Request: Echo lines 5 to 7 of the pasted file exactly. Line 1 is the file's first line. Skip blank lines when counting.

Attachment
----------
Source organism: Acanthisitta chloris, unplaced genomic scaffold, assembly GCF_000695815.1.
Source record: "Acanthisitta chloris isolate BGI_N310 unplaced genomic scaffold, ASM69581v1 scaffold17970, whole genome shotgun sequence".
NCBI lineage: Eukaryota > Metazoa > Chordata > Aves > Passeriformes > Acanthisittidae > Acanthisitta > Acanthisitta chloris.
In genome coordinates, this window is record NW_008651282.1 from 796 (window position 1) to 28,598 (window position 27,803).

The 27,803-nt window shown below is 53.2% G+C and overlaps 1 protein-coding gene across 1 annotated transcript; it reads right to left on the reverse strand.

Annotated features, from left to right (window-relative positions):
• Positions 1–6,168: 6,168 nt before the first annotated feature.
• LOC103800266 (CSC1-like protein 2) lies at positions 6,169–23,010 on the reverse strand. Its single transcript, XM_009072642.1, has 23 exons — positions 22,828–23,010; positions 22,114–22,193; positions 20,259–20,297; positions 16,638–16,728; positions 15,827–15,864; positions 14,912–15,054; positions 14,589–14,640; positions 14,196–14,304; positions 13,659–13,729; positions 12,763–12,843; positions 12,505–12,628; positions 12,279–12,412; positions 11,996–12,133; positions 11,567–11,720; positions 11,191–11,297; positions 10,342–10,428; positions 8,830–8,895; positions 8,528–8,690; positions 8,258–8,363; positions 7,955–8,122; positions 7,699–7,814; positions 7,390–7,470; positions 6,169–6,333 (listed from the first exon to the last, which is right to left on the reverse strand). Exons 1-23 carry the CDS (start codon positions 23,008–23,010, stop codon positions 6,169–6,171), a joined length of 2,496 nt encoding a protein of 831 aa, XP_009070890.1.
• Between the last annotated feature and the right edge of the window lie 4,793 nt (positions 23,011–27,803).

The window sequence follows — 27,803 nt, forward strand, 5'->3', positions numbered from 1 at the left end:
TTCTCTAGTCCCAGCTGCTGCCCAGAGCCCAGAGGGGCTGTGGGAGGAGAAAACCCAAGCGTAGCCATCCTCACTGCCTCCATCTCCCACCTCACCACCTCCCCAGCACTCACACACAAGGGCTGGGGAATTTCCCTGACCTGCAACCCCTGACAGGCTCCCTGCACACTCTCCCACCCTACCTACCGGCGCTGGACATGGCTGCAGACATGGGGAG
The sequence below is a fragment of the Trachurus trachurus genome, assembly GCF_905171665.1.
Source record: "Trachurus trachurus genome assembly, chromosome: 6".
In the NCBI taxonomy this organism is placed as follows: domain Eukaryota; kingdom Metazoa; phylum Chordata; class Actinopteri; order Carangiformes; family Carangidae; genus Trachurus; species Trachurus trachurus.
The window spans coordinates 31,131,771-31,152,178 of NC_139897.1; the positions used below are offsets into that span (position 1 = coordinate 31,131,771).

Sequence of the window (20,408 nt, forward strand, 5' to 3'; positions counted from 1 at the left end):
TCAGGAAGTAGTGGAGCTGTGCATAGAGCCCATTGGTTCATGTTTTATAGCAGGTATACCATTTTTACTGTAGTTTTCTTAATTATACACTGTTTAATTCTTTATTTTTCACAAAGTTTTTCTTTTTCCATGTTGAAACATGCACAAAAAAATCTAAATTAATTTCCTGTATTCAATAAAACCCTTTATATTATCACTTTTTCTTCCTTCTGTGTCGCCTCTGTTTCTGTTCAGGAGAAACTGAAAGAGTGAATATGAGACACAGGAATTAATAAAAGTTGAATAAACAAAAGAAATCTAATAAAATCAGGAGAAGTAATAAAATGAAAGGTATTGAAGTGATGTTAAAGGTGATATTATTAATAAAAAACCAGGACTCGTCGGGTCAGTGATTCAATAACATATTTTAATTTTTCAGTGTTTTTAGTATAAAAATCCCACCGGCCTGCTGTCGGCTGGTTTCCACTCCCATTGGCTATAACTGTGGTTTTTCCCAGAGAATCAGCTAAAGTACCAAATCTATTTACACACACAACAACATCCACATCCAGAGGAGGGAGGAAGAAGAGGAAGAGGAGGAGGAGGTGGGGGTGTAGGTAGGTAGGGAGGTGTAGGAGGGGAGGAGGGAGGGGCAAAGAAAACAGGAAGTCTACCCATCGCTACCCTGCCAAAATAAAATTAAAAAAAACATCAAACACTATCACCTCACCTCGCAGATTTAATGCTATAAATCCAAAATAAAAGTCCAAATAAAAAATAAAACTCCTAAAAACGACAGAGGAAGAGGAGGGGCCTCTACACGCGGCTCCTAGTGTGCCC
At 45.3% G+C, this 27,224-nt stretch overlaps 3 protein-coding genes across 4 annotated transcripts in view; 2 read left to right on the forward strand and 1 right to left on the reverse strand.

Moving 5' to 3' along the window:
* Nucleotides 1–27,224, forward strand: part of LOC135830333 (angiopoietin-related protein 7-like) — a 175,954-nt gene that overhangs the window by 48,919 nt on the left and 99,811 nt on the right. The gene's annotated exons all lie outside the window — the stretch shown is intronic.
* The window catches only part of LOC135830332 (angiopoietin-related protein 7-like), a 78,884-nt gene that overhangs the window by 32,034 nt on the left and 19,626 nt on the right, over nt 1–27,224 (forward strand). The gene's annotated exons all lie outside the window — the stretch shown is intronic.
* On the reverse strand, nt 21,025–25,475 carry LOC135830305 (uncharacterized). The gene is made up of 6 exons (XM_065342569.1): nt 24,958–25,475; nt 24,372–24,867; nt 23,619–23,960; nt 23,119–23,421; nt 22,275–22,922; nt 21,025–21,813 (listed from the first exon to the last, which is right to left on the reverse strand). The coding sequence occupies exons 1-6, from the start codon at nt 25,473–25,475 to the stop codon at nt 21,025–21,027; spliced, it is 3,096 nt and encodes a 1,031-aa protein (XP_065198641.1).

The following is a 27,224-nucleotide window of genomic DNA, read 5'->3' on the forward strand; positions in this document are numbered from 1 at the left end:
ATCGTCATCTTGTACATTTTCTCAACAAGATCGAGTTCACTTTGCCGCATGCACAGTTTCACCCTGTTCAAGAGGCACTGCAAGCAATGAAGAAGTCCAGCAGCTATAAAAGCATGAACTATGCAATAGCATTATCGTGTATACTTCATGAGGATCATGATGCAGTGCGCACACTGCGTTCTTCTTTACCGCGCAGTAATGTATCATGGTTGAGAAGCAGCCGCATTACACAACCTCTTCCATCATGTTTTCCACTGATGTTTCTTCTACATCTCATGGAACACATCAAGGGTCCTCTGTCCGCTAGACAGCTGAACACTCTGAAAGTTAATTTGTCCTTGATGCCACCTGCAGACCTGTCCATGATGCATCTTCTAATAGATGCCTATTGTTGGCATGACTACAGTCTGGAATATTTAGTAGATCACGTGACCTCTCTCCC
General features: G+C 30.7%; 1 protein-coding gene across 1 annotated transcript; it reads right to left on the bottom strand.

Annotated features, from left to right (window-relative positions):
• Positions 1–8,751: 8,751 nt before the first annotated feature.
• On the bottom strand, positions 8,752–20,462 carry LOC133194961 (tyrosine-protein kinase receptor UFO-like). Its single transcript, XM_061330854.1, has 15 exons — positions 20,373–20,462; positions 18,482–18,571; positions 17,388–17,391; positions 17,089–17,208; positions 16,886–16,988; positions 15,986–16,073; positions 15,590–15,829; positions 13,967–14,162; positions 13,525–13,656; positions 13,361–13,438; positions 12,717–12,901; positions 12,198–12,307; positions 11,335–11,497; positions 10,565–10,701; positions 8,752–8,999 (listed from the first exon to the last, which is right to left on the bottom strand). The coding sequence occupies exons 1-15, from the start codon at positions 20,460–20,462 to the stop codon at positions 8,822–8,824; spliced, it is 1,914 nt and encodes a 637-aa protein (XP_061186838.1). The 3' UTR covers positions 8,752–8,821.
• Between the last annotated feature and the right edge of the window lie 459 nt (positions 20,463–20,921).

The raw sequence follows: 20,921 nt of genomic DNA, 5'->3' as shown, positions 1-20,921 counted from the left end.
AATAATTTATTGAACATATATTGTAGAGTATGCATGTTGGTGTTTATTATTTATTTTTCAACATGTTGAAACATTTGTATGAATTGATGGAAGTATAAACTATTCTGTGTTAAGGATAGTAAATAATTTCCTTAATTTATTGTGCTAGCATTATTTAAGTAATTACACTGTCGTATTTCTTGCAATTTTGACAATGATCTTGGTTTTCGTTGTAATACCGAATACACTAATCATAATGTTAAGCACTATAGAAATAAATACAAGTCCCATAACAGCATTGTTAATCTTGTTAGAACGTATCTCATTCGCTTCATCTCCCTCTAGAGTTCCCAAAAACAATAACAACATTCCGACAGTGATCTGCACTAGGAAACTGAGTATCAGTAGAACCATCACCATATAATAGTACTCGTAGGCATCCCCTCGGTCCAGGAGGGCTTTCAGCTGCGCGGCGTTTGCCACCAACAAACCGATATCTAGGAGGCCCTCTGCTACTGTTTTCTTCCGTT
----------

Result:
The 27,803-nt window shown below is 53.2% G+C and overlaps 1 protein-coding gene across 1 annotated transcript; it reads right to left on the reverse strand.

Annotated features, from left to right (window-relative positions):
• Positions 1–6,168: 6,168 nt before the first annotated feature.